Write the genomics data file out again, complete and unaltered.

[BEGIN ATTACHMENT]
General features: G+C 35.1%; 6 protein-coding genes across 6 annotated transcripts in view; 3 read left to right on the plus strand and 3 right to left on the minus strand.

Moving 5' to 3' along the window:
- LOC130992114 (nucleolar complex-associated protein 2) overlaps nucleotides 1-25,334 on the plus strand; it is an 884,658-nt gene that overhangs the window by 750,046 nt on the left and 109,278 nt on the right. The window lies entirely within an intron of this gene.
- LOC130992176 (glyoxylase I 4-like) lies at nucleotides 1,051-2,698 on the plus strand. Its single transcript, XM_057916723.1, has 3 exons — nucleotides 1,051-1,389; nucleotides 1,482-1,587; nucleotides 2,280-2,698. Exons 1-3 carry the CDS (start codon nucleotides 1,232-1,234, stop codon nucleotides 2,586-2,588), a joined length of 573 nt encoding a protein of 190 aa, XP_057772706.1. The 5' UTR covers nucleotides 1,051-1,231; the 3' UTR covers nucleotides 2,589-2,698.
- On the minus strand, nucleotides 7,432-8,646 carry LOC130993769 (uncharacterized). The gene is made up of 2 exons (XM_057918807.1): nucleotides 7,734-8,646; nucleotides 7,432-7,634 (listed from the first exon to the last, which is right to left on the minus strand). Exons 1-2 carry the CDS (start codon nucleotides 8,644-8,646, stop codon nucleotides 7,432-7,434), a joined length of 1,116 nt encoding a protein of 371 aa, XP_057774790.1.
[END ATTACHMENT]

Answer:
General features: G+C 35.1%; 6 protein-coding genes across 6 annotated transcripts in view; 3 read left to right on the plus strand and 3 right to left on the minus strand.

Moving 5' to 3' along the window:
- LOC130992114 (nucleolar complex-associated protein 2) overlaps nucleotides 1-25,334 on the plus strand; it is an 884,658-nt gene that overhangs the window by 750,046 nt on the left and 109,278 nt on the right. The window lies entirely within an intron of this gene.
- LOC130992176 (glyoxylase I 4-like) lies at nucleotides 1,051-2,698 on the plus strand. Its single transcript, XM_057916723.1, has 3 exons — nucleotides 1,051-1,389; nucleotides 1,482-1,587; nucleotides 2,280-2,698. Exons 1-3 carry the CDS (start codon nucleotides 1,232-1,234, stop codon nucleotides 2,586-2,588), a joined length of 573 nt encoding a protein of 190 aa, XP_057772706.1. The 5' UTR covers nucleotides 1,051-1,231; the 3' UTR covers nucleotides 2,589-2,698.
- On the minus strand, nucleotides 7,432-8,646 carry LOC130993769 (uncharacterized). The gene is made up of 2 exons (XM_057918807.1): nucleotides 7,734-8,646; nucleotides 7,432-7,634 (listed from the first exon to the last, which is right to left on the minus strand). Exons 1-2 carry the CDS (start codon nucleotides 8,644-8,646, stop codon nucleotides 7,432-7,434), a joined length of 1,116 nt encoding a protein of 371 aa, XP_057774790.1.